--- Absence of Enabling Legislation Clearly Violates Article III, Section 6 --- 40 Year Lease Period Clearly Violates Article VII, Section 30
Friday, the Great Lakes Water Authority board approved a 40 year duration lease of Detroit Water & Sewerage Department’s assets and operations outside of the city of Detroit. This approval passed by a 5 to 1 vote with only Macomb County’s representative on the GLWA board opposed. The terms of the lease subordinate the DW&SD to the GLWA, a new intergovernmental authority created out of the ashes of the City of Detroit’s bankruptcy by a Memorandum of Understanding.
This deal was constructed as a lease to evade the 1963 Michigan Constitution‘s requirement, under Article VII, Section 25, for a vote of Detroit’s electors to approve the sale of any public utility. However, by constructing the deal as a lease, the City of Detroit is essentially granting a lease franchise covering the DW&SD’s water and sewerage operations to GLWA. The 40 year term of this lease franchise clearly exceeds the 30 year maximum permitted by Article VII, Section 30 of our 1963 Constitution:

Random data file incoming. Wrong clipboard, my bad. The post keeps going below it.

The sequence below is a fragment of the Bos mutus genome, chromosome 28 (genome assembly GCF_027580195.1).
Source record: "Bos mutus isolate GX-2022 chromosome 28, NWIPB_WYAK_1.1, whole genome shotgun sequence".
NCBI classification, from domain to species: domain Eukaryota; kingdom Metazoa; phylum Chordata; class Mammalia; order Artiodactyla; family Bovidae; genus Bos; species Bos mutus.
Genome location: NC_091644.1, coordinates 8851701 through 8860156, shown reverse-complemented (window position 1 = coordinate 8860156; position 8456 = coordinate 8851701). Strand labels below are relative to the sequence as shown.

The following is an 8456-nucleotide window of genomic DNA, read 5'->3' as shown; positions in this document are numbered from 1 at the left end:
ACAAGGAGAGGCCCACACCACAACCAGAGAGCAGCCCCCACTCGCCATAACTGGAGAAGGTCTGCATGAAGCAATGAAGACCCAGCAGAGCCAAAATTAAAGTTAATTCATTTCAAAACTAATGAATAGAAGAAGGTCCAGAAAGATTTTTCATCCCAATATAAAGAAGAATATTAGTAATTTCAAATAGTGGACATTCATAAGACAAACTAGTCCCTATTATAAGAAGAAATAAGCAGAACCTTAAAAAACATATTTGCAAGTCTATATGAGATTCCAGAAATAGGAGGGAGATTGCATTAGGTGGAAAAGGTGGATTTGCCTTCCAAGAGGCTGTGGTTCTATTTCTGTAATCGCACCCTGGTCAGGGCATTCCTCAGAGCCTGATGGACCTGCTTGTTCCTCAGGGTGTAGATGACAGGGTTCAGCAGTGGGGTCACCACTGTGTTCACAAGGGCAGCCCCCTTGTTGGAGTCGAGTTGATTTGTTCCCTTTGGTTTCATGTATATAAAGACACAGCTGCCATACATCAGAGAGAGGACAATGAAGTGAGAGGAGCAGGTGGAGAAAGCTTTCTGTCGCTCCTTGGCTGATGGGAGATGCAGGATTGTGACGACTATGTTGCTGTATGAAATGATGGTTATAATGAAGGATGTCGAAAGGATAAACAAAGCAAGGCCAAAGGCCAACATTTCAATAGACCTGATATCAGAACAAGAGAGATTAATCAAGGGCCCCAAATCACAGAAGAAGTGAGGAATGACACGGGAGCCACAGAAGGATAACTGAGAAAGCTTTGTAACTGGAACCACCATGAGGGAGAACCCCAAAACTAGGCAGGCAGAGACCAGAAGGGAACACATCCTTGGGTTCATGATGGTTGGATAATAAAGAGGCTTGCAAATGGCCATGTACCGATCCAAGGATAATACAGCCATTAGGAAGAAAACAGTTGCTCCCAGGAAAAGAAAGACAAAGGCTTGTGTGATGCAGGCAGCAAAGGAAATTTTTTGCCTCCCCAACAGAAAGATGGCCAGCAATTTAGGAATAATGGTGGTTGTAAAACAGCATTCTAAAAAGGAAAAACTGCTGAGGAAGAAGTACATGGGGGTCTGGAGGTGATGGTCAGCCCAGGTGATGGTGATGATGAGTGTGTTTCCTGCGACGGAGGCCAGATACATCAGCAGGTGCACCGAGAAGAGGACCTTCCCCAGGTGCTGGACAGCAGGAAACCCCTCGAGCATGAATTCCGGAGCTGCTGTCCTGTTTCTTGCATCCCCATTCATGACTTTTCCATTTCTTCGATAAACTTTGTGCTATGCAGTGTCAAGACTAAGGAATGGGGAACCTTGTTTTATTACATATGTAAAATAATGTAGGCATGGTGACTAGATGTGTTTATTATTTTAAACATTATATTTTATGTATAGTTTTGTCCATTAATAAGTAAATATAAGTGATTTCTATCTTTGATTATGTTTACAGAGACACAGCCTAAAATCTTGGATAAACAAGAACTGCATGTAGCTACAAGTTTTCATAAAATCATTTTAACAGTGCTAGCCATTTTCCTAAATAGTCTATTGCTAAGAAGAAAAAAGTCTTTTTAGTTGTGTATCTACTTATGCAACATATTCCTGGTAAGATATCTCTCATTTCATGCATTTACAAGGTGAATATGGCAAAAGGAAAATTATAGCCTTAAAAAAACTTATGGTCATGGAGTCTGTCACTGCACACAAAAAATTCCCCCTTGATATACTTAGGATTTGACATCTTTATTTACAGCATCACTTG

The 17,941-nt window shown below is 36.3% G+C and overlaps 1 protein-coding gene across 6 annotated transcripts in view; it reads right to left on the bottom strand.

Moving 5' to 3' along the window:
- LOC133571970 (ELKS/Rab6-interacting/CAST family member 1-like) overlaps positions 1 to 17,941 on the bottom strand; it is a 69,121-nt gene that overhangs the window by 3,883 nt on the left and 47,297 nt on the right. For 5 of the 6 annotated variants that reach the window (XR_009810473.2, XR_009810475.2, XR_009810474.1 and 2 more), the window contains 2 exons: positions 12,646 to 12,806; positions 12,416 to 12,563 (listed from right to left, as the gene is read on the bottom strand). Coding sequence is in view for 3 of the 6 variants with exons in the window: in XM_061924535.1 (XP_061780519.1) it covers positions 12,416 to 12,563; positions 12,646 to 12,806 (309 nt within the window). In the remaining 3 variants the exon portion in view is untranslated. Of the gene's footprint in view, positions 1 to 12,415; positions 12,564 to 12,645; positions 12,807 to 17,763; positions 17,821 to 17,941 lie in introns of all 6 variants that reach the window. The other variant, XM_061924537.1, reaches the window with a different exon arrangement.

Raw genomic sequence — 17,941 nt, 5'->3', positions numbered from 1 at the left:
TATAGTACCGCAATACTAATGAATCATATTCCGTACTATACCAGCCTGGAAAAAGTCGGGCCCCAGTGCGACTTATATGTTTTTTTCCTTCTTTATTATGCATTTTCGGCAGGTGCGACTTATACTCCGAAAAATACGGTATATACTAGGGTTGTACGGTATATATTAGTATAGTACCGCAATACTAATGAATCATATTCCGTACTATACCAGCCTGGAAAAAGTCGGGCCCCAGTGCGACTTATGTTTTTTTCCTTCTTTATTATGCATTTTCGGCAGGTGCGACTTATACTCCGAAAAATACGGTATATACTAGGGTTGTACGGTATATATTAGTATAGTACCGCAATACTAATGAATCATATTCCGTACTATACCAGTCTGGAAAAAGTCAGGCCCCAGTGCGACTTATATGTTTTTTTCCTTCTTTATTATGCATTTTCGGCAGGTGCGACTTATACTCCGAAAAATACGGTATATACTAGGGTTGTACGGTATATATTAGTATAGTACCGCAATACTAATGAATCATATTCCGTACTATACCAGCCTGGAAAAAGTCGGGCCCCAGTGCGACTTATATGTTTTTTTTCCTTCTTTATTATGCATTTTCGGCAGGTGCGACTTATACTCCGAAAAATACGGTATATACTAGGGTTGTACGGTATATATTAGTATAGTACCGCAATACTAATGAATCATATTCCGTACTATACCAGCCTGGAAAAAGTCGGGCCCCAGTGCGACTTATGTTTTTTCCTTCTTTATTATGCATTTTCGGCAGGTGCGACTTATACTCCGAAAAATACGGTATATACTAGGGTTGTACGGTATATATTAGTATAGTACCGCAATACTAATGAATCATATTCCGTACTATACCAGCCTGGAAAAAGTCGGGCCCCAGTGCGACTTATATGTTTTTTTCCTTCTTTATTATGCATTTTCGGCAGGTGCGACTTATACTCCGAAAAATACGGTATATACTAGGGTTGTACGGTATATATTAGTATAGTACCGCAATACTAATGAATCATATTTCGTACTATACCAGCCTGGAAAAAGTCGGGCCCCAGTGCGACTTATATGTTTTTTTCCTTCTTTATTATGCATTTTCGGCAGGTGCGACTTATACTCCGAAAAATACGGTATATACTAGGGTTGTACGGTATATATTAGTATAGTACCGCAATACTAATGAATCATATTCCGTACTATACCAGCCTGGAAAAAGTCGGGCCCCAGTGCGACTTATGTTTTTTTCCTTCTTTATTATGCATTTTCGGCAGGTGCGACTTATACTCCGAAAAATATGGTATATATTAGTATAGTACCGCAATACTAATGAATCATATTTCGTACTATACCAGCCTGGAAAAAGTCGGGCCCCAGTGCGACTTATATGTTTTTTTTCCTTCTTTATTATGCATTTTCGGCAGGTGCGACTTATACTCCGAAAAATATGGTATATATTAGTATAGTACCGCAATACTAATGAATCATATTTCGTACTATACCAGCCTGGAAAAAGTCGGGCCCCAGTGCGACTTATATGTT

Merriam-Webster defines a ‘franchise’ as “ the right to sell a company’s goods or services in a particular area; also, a business that is given such a right”. Exactly the nature of the GLWA lease agreement with the City of Detroit. Should you doubt that the City of Detroit constitutes a ‘company’, Merriam-Webster defines a ‘company’ as “ an association of persons for carrying on a commercial or industrial enterprise”. Exactly what DW&SD has been doing for over 100 years.
State Representative Kurt Heise (R-20th) from Plymouth has challenged the establishment of GLWA under the 1963 Michigan Constitution’s Article VII, Section 28:
Taken together with the 1963 Michigan Constitution’s Article III, Section 5:
it establishes our Legislature’s authority over intergovernmental units. But these two sections do not unambiguously grant the Michigan legislature exclusive authority over intergovernmental units, so there is probably legal wiggle room here. Contrary to Representative Heise’s contention, a good lawyer could make a case that the U.S. Bankruptcy Court could establish the GLWA under Article VII, Section 28 and Article III, Section 5.